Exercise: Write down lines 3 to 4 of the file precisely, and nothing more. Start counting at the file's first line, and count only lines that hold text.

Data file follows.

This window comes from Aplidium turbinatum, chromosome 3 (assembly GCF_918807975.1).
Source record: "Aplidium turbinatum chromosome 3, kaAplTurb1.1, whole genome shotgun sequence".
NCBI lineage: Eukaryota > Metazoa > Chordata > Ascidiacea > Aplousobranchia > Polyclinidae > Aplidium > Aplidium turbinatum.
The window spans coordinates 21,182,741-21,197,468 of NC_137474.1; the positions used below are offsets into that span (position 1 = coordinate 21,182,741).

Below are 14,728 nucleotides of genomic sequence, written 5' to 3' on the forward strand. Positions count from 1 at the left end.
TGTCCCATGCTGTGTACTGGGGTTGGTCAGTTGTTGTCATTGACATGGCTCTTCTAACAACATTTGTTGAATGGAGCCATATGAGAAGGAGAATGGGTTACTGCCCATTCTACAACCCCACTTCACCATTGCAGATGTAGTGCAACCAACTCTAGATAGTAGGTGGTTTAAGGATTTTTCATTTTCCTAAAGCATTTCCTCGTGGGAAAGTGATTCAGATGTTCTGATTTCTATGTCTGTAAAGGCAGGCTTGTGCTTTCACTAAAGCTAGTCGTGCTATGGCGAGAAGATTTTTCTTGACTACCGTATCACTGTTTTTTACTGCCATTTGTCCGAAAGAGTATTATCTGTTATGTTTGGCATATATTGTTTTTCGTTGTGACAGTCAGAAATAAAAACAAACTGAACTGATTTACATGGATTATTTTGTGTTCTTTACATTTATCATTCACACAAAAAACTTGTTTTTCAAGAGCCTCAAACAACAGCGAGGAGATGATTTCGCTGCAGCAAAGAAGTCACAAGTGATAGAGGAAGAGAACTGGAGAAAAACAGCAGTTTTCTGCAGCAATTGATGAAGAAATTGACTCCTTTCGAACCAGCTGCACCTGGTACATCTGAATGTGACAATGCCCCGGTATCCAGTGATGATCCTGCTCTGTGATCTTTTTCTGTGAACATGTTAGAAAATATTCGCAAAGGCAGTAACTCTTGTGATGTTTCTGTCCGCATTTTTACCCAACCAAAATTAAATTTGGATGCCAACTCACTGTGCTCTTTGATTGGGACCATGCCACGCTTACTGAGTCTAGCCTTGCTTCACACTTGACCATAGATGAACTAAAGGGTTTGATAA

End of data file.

NCBI lineage: Eukaryota > Metazoa > Chordata > Ascidiacea > Aplousobranchia > Polyclinidae > Aplidium > Aplidium turbinatum.
The window spans coordinates 21,182,741-21,197,468 of NC_137474.1; the positions used below are offsets into that span (position 1 = coordinate 21,182,741).